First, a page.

Spin-charge converters are essential tools for that. They can transform charge currents into spin currents, and vice versa. The main principle behind these converters is the so called spin-Hall effect. Jairo Sinova had already been involved in the prediction and discovery of this relativistic phenomenon in 2004.
The spin-Hall effect appears when an electric field drives electrons through a (semi-) conductor plate. Taking a look at the classical Hall effect that is known from undergraduate physics, the interaction of moving electrons and an external magnetic field forces the electrons to move to one side of the plate, perpendicular to their original direction. This leads to the so called Hall voltage between both sides of the plate. For the spin-Hall effect electron-spins are generated by irradiating the sample with circularly polarised light. The electron spins are then parallel or antiparallel, and their direction is perpendicular to the plate and the direction of movement. The moving electron spins are now forced to one or the other side of the plate, depending on the spin orientation. The driving force behind this is the so called spin-orbit coupling, a relativistic electromagnetic effect which influences moving electron spins. This leads to the separation of both spin orientations.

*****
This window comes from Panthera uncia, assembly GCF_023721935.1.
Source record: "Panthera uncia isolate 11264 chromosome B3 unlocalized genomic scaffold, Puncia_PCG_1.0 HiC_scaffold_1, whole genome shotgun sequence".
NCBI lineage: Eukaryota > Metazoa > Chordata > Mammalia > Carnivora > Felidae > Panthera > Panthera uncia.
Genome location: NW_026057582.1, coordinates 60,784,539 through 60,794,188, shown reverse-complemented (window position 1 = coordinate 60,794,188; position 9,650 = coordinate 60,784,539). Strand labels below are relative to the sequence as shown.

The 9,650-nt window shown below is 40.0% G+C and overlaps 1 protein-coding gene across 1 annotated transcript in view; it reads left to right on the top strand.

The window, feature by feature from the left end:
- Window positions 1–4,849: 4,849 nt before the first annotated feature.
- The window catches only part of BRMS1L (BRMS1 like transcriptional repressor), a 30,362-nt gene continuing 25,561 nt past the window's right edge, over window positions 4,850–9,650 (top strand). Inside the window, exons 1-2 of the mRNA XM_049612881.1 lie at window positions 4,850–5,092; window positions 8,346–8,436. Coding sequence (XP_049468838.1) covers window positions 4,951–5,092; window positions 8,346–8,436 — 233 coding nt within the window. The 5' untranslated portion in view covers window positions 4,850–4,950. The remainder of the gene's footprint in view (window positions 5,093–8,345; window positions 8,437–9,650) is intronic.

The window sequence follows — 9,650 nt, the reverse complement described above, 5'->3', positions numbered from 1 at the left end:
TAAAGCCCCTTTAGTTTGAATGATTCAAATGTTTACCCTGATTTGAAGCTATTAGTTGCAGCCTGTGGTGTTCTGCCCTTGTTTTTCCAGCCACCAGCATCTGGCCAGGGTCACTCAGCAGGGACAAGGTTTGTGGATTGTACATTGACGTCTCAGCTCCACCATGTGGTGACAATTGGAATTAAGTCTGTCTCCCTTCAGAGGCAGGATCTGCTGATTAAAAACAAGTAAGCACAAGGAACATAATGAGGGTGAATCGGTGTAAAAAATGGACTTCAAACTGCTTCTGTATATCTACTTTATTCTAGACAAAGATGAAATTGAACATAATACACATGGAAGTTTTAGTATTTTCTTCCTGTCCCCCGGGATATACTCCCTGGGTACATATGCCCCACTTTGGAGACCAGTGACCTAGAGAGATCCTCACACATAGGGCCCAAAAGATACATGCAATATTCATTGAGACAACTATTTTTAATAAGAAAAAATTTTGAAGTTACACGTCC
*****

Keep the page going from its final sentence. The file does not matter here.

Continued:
To make practical use of this effect, it is essential to get a highly efficient spin separation. Up to now, platinum has been the most efficient spin-charge converter material, as it is a heavy metal, and the spin-orbit coupling of heavy
|Contact: Jairo Sinova|
Johannes Gutenberg Universitaet Mainz